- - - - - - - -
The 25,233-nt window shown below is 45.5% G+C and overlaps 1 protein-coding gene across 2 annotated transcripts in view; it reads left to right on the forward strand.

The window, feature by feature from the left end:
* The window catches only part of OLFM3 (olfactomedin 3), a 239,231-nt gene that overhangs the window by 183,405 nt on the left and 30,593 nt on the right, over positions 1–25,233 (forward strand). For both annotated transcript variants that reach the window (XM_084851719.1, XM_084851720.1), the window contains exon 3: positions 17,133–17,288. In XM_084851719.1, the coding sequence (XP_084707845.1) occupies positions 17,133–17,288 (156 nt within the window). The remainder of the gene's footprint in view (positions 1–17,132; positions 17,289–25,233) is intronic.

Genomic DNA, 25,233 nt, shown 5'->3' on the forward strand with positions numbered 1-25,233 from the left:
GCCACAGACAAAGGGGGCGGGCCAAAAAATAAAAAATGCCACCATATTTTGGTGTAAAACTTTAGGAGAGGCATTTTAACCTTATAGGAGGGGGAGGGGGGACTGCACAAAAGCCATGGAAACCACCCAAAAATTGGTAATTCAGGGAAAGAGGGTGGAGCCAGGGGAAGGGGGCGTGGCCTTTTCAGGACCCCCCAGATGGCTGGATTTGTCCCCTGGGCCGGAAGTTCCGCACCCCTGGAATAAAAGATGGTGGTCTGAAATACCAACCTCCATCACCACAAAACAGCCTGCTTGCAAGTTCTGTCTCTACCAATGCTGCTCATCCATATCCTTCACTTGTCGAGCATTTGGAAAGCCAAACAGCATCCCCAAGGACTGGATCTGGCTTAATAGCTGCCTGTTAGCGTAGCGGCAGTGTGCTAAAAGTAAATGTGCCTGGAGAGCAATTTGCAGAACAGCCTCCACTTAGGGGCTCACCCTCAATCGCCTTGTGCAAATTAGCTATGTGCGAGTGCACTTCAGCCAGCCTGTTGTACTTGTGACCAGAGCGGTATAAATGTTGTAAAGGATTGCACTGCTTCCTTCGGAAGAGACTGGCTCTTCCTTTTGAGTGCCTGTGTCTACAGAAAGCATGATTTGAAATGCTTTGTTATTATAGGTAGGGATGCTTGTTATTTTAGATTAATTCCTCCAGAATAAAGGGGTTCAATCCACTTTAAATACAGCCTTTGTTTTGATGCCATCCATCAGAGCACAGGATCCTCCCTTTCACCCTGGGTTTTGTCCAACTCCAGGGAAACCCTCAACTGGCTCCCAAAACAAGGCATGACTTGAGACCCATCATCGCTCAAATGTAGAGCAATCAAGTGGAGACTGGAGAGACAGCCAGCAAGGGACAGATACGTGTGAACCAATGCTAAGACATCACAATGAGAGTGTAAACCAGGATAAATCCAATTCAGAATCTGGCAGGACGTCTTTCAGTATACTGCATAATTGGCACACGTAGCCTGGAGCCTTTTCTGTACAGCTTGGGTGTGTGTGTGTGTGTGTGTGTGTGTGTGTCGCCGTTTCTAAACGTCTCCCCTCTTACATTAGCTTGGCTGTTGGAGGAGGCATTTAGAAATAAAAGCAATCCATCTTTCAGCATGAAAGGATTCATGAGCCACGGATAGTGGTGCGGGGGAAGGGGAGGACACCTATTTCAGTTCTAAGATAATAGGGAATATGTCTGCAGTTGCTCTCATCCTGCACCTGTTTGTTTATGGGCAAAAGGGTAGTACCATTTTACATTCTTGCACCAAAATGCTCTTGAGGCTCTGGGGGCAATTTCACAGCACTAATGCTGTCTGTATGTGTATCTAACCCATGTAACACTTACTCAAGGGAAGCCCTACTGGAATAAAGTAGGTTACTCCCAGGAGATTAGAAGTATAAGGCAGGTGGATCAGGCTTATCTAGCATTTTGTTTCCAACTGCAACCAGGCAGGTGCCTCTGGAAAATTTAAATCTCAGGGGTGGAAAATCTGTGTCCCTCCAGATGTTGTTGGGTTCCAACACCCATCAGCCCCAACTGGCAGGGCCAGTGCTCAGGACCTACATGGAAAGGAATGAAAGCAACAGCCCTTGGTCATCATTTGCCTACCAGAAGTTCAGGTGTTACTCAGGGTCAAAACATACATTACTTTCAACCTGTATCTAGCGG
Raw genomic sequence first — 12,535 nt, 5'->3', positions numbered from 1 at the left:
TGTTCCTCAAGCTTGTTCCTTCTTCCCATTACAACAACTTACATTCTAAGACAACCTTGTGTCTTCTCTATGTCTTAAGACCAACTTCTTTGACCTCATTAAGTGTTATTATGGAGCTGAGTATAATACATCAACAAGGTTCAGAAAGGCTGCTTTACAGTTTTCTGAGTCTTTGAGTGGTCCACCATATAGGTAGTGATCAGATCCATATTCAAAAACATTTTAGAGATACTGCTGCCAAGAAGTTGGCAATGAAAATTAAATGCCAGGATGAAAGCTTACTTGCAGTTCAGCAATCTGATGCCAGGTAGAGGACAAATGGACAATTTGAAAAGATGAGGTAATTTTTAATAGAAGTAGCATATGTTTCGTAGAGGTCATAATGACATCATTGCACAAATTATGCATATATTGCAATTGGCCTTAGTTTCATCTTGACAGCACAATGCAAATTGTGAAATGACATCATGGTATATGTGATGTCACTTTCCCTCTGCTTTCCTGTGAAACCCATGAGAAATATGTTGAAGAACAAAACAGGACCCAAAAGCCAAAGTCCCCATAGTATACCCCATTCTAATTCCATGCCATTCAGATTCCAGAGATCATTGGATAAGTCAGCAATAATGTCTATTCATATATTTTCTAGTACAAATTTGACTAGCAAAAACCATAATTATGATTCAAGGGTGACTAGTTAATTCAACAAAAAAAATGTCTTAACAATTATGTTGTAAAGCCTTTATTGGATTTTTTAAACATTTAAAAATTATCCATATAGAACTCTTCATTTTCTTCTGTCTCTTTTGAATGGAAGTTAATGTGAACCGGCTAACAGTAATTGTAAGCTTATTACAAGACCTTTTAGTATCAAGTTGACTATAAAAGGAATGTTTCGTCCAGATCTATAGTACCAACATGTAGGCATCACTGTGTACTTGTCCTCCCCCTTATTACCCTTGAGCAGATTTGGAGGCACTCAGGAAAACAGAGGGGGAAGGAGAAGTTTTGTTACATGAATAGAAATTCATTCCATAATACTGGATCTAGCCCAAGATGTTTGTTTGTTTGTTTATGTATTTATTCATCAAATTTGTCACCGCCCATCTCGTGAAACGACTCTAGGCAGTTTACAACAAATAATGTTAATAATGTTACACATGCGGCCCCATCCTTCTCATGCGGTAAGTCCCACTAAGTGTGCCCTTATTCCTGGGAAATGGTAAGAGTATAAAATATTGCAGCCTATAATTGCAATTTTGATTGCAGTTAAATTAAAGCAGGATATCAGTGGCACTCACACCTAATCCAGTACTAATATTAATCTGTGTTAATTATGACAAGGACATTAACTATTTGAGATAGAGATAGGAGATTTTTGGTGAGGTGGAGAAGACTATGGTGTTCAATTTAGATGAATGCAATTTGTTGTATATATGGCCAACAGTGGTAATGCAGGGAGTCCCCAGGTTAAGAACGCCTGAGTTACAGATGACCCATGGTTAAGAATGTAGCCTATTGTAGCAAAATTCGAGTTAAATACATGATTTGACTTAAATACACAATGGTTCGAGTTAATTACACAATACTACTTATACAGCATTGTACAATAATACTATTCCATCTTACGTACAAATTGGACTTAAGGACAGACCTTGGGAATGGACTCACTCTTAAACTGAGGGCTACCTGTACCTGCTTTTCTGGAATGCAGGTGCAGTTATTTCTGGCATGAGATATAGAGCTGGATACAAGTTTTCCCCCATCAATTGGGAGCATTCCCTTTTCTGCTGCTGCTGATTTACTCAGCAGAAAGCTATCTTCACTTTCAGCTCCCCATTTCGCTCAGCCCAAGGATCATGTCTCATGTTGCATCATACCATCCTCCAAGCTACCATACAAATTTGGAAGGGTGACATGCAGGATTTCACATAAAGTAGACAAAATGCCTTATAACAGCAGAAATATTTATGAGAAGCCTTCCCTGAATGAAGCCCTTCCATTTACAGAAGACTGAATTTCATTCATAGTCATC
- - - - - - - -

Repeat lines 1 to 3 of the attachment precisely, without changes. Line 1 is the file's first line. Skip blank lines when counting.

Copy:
The 25,233-nt window shown below is 45.5% G+C and overlaps 1 protein-coding gene across 2 annotated transcripts in view; it reads left to right on the forward strand.

The window, feature by feature from the left end:
* The window catches only part of OLFM3 (olfactomedin 3), a 239,231-nt gene that overhangs the window by 183,405 nt on the left and 30,593 nt on the right, over positions 1–25,233 (forward strand). For both annotated transcript variants that reach the window (XM_084851719.1, XM_084851720.1), the window contains exon 3: positions 17,133–17,288. In XM_084851719.1, the coding sequence (XP_084707845.1) occupies positions 17,133–17,288 (156 nt within the window). The remainder of the gene's footprint in view (positions 1–17,132; positions 17,289–25,233) is intronic.